Worldwide, tuberculosis (TB) is known to have the highest death rate of all infectious diseases — far more than Covid-19. Approximately 10 million new cases of TB emerge annually, more than 4 million of which are thought to be undiagnosed. Efforts to find effective and accessible therapies are therefore essential, especially for the developing world.

Amina Jindani, Emeritus Professor of Tuberculosis Therapeutics at St. George’s, University of London, has been engaged in this effort for many decades.

She recently led a team of scientists in a clinical trial which found a higher dose of the TB drug rifampicin given for a shorter duration — four months, instead of the standard six — to be safe for patients. The trial aimed to improve adherence to TB treatment, which is crucial in reducing transmission and deaths associated with the disease. 

Prof Amina

Professor Amina Jindani has a goal to help eliminate the scourge of tuberculosis worldwide.
Professor Amina Jindani has a goal to help eliminate the scourge of tuberculosis worldwide.

“In the absence of an effective vaccine, I believe that making TB treatment as accessible as possible and reducing its duration from the current six months are our best options for eradicating the disease across the world,” Professor Jindani said about the breakthrough.

“This is good news for people diagnosed with TB,” she added. “It simplifies their treatment — meaning they are more likely to complete the full course, giving them the best chance of being cured, whilst slashing the cost which is a huge barrier in developing countries.”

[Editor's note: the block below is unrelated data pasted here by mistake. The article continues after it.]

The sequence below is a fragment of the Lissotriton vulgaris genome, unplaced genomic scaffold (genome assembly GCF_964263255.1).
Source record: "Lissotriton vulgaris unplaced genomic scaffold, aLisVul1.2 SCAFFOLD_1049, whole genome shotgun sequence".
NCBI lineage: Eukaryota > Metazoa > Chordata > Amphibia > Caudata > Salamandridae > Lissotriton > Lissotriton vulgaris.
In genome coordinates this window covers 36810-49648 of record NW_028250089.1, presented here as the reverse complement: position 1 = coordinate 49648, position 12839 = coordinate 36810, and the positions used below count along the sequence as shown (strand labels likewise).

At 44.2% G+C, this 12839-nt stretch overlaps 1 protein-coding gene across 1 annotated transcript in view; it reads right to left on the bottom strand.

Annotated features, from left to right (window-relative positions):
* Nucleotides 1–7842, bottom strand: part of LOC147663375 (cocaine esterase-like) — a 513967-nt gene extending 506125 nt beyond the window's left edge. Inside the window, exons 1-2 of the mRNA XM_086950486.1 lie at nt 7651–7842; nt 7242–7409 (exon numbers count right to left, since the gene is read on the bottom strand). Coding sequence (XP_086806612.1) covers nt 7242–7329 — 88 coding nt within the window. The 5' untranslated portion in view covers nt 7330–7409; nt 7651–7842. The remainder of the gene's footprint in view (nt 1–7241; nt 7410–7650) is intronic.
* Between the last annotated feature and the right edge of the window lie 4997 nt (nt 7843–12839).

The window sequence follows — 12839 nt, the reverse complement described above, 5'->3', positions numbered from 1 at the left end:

The importance of this work is underscored by the number and prominence of organisations who came forward to fund the trial. These include the UK’s Medical Research Council, the Wellcome Trust, and the Aga Khan Foundation Canada. 

Research-backed medical breakthroughs such as this are vital for enhancing our understanding of health, improving patient care, preventing disease, reducing healthcare costs, and advancing medical technology. They can have far-reaching implications for both individual well-being and public health.

Professor Amina Jindani’s major achievement is the latest in her 40-year endeavour to help improve global health. In 2018, she was presented with the Ibn Sina Award for Medicine by the Muslim News Awards for Excellence in the United Kingdom, and in 2019, she was bestowed with two honours: a Professorship at the University of London; and the Princess Chichibu Memorial TB Global Award by the Japan Anti TB Association for her lifelong commitment to the elimination of the disease.

Despite the latest success, and notwithstanding her advancing age, Professor Jindani is determined to continue further TB research and has no plans to slow down until she has reached her goal — the global elimination of tuberculosis. She encourages younger members of the Jamat to consider entering this field of activity and research: 

“Africa and poorer countries bear the brunt of the disease but there’s no room for complacency in the UK, Europe or North America as large-scale migration and travel continue to pose a challenge to our ultimate goal of eliminating the disease. That’s why it’s vital we continue our research to find the most effective therapies which are affordable and accessible to countries worldwide.”